The Ministry of Corporate Affairs (MCA) on Tuesday has asked the National Company Law Tribunal (NCLT), Mumbai, to freeze the accounts of the former auditors of an Infrastructure Leasing & Financial Services (IL&FS), Deloitte and BSR Associates, a KPMG affiliate, alongside 21 accounts of individuals accused of financial fraud.
This government’s move demanding stringent action against auditors comes at a time when the auditing firms in India are on a spree of resigning from their jobs especially from companies mired in controversies.
Earlier, to the request for freezing accounts, the government has also asked NCLT to ban these auditing firms for five years for their alleged role in financial irregularities in the IL&FS scam.
While the next hearing in the tribunal is scheduled on August 28, the NCLT will decide the matter after considering the arguments of the auditors’ counsel.
The collapse of IL&FS Group which had nearly Rs one lakh crore outstanding debt has sent shockwaves across the country’s financial system while prompting a crisis in the country’s shadow banking sector. Currently, government agencies have been probing the group’s financial irregularities allegedly committed by the group’s management, auditors and rating agencies among others.
Several ongoing probes into the financial irregularities have unearthed loopholes in the books accounted by the auditors. For instance, Grant Thornton conducted forensic audit of IL&FS financial transactions and found numerous anomalies such as 107 instances of loan evergreening – loans given without proper collateral in the range of over Rs 10,264 crore and at least 10 types of possible fraud by one entity, IL&FS Financial Services Ltd (IFIN), involving a massive Rs 13,299 crore.
Deloitte audited IL&FS Financial Services (IFIN) for 10 years from 2008 to 2018 and BSR, along with Deloitte, did a parallel audit of IFIN for 2017-18.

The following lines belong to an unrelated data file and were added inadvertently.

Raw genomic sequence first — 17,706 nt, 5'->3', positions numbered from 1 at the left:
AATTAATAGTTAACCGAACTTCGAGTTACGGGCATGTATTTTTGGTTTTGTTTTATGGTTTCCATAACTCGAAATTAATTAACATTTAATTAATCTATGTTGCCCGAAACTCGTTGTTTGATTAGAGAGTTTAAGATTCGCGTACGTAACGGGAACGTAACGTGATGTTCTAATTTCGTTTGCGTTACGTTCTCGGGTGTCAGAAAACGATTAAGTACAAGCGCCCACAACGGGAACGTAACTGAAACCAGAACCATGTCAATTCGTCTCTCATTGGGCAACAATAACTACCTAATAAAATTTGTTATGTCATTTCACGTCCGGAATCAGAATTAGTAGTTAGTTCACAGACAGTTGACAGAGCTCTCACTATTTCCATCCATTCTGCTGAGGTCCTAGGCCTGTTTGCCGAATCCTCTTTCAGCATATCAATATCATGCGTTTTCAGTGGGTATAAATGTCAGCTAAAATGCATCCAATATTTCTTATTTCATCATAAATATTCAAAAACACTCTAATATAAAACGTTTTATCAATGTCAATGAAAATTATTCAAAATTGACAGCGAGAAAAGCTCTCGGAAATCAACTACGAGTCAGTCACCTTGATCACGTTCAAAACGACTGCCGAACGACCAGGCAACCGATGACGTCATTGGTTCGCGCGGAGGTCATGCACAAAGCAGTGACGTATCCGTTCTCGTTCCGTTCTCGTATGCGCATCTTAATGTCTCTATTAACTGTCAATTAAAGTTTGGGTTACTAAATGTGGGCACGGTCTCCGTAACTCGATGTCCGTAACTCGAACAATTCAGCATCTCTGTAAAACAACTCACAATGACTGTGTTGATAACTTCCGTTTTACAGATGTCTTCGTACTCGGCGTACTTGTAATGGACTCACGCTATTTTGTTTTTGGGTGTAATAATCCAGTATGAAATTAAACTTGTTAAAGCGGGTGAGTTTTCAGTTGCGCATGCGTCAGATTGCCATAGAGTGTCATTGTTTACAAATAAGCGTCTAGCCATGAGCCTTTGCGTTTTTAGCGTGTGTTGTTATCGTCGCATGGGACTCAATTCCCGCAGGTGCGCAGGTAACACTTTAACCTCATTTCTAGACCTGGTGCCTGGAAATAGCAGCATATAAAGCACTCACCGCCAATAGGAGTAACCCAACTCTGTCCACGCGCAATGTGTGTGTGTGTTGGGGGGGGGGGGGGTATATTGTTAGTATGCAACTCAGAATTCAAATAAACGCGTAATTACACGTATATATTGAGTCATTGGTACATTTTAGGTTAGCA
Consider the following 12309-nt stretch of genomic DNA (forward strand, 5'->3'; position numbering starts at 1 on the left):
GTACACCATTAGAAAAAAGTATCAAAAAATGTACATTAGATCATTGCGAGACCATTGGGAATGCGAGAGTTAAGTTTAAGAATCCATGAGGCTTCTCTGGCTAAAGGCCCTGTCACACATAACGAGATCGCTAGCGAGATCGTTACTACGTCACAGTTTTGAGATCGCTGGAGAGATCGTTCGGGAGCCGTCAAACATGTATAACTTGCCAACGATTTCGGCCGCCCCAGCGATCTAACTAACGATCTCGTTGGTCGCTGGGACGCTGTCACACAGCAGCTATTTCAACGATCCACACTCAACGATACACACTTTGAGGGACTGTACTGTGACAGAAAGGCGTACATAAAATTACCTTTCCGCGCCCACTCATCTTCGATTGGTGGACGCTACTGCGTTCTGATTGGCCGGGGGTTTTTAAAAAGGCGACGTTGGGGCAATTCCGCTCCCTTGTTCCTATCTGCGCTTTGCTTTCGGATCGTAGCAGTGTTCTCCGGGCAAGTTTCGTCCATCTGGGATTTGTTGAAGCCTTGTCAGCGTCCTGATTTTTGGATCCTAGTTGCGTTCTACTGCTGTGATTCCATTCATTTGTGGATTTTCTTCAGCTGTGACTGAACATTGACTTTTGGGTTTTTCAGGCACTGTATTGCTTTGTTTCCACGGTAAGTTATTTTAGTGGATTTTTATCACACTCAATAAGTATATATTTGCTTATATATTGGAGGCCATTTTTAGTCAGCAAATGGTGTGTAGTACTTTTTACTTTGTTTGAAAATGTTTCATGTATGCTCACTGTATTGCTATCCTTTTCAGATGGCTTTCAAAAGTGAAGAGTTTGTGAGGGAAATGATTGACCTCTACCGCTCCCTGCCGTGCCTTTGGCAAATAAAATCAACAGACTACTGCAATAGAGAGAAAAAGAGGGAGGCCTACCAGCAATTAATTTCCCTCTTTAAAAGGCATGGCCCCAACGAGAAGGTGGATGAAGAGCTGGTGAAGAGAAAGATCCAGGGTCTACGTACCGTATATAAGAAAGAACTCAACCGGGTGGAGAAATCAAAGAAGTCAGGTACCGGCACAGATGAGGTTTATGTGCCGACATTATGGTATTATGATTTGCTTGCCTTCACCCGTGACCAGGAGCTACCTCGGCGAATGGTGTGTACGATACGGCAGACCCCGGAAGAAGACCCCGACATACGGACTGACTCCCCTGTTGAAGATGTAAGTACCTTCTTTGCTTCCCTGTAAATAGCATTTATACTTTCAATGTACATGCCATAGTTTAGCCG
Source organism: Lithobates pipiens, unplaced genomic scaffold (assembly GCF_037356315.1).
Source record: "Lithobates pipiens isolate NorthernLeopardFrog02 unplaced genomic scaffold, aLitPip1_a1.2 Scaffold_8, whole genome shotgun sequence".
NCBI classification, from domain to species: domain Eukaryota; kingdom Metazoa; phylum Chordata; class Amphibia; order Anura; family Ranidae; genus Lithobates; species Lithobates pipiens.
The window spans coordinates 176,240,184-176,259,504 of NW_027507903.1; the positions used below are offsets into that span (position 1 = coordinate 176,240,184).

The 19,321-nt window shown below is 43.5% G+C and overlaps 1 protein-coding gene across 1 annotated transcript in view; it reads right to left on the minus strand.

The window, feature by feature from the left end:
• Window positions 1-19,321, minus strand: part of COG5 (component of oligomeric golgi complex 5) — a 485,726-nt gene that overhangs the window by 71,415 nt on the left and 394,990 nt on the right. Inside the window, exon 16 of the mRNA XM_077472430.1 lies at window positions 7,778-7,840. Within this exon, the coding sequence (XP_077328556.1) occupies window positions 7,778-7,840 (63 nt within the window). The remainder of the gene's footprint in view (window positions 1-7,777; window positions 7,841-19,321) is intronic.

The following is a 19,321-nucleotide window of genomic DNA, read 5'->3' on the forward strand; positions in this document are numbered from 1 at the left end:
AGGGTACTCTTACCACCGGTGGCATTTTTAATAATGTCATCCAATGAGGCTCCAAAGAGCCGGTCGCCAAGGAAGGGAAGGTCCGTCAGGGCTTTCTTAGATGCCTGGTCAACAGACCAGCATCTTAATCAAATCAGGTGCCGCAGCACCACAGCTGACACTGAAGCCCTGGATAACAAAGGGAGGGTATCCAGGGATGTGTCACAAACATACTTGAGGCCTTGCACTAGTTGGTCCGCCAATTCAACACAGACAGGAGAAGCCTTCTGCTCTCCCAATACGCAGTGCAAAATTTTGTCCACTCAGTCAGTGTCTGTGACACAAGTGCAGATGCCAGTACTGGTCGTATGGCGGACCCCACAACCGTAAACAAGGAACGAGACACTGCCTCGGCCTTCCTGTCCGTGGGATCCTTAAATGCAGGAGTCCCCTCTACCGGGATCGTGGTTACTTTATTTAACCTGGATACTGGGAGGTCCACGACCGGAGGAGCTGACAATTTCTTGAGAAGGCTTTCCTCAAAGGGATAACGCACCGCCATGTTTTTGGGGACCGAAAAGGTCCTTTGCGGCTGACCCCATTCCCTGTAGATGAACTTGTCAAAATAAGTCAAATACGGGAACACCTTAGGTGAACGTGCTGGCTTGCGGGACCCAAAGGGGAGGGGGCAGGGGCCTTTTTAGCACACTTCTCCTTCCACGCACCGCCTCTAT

Coincidentally, when the 2008 global financial crisis started in the United States, the role of accounting practices of the auditors have also come under scanner.
According to Prime Database, the country’s ‘Big four’ audit firms -- PwC, Deloitte, KPMG and EY service a third of India’s listed companies audit business by value as of 2018.
Deloitte Haskins & Sells, one of the joint auditors of the cash-strapped Dewan Housing Finance Limited (DHFL), has recently resigned as auditor for the housing finance company. A few days before it quit, Deloitte along with joint auditor Chaturvedi & Shah had complained to the Ministry of Corporate Affairs alleging that the group committed irregularities in granting certain loans during financial year 2018-19.
While this development has further intensified the DHFL crisis, reportedly, the company would require nearly Rs 3,000 crore of new equity investments to infuse its capital base to overcome its liquidity crisis, which experts argue as a potential task ahead for DHFL.
Earlier in June, another big auditor Price Waterhouse & Coopers (PwC) resigned from
Anil Ambani’s Reliance Capital and Reliance Home Finance alleging financial fraud. The two firms are now under the lens of MCA which is currently probing the allegations.
There are instances in the recent past where auditors of Atlanta Ltd, Manpasand Beverages, Fortis Healthcare, Vakrangee Ltd and Bhushan Steel Ltd, have resigned rather abruptly.
While the main trigger for the auditors behaviour has been the IL&FS crisis, market regulator Securities and Exchange Board of India (SEBI) has proposed a new framework to tackle the issue of auditor resignations from both listed and unlisted companies. SEBI has now introduced a ‘form’ for auditors to communicate detailed reasons for resignation.